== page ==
Thursday, September 23, 2010

I've drowned in the movies :D

I've got a huge variation of movies that I like. I usually create different kind of criteries by myself for different kind of movies and I just wanted to share what I've been doing today by looking for some inspiration.

By picking up random videos I've just watched "made in britain" - a movie from a fact-based screenplay by David Leland and directed by master film-maker Alan Clarke.  I've already seen those like "This is England", "The Firm" or the most popular "green street hooligans" and right now I actually could'nt even compare it to those. It was just another simple story about a bit crazy/maniakish and irrepairable skinhead. This film is giving something to learn about the things that can not be corrected, but between all of those other similar movies it just fades out. While watching it I was allways telling for myself something like: "ok, I've already seen this somewhere". Prabably holywoodish and entertainment movies has spoiled me, but it realy did'nt surprised me, I expected something more...

The Other one was a bit more touching story "Good Bye Lenin" (a 2003 German tragicomedy film, released internationally in 2003. Directed by Wolfgang Becker, the cast includes Daniel Brühl, Katrin Sass, Chulpan Khamatova, and Maria Simon.) and I loved it. The story is about a great young guy which loves his mother and tries to protect her from another heart attack in a pretty funny way. The soundtrack was created by a great composer Yann Tiersen made everything even better (In the "Made in England" move was used a music of "the Exploited" which I like much more than Yann's, but in this case in my opinion it just did'nt worked out). Again a mixture of documentary and entertainment movie has done it's work (In "District 9" ofcourse it was'nt based on real facts and  even did not suposed to/couldn't, but again thats the thing why I liked "Good Bye Lenin" more. Talking from another side "district 9" was much more useful for my project and a very good example of high quality cg effects). A great concern for details like food names, cultural activitys of that time, correctly reality based timeline events and personalitys also was a great thing. My rating for that type of movies would be 8/10 just because sometimes I was bored. :D

When it goes more to fantasy I often take some anime movies. I have nothing with this style of movies and I'm not about doing something just like that, but what I like about it is the most impressive and perishing to the screen storylines and visualisations. Phill has offered me to watch "Akira" which I have to agree that had a pretty effective ending, but again there was something in my mind telling me that I've allready seen it somewhere.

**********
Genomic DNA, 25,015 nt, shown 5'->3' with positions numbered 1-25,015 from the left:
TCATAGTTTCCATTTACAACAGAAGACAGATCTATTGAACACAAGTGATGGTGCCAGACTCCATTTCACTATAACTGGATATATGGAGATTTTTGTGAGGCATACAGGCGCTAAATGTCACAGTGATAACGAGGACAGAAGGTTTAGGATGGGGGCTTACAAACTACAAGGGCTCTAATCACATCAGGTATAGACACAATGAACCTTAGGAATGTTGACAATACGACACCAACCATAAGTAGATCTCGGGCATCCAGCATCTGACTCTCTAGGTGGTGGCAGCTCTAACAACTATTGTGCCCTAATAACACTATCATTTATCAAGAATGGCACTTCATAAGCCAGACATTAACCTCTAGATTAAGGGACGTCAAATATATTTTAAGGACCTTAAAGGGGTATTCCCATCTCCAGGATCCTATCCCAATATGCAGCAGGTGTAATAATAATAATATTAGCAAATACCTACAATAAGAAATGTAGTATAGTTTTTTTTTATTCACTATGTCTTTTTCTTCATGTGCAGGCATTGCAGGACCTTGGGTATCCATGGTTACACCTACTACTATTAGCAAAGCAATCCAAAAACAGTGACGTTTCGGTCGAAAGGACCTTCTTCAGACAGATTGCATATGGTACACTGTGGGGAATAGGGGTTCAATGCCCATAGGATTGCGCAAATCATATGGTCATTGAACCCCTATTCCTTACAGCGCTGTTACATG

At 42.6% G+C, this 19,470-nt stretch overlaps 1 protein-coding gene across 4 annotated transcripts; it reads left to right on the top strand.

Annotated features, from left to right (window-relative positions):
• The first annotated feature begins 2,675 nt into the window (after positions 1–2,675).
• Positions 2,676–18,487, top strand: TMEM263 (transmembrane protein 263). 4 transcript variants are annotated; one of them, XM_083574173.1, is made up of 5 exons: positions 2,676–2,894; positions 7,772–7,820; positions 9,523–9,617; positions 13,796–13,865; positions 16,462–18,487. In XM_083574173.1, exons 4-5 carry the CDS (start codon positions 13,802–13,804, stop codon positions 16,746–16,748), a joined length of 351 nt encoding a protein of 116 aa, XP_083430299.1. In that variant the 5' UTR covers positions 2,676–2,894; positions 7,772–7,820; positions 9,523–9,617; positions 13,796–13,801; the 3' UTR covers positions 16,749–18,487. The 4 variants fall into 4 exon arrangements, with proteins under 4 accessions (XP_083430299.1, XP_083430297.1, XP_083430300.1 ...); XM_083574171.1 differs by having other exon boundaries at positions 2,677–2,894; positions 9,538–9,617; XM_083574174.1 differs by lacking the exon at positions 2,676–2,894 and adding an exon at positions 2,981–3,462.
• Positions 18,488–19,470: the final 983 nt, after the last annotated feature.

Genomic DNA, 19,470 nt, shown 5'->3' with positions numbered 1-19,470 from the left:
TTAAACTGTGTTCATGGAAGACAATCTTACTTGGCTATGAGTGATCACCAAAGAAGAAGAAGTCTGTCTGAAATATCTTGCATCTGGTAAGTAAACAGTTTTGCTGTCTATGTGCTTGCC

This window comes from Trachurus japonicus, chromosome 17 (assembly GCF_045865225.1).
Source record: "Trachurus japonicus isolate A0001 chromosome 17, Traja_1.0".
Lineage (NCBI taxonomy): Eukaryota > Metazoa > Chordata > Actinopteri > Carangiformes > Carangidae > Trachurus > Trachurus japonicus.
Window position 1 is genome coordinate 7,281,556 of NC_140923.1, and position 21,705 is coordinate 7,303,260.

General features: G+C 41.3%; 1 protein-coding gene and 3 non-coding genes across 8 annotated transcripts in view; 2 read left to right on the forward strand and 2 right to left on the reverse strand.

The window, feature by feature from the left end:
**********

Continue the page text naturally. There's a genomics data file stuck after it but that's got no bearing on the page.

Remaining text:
And finaly... I was just amazed by the last one. It was an anime called "Paprica" - a 2006 Japanese animated science fiction film, based on Yasutaka Tsutsui's 1993 novel of the same name, about a research psychologist who uses a device that permits therapists to help patients by entering their dreams. It was one of the last works of a great director Satoshi Kon who has also worked with movies like "paranoya agents" or "tokyo godfathers". If you would look at this movie watchfuly, you could notice some snippets of "Tokyo Godfathers". Since we just had a lecture telling us about animal mash-ups in greek mythology i just couldn't not to notice Odipus with the sphinx painting action in one of the scenes. It is definitely worth to see movie, I would give it a rating of 10/10 for so much action, good story and fantasy elements.

By the way, I just remembered an old gory anime called Devilman full of metamorphosis. It reminded me some examples that we were given during our lectures. Enjoy:


  1. The Edukators is pretty good if you liked Goodbye Lenin. Also The Baader Meinhhoff Complex is another decent film about the German leftwing.

  2. I second the Edukators. Good film that shows how the social influences the reaction of unsure youth. Good evolution of their characters when faced with problems to big for them.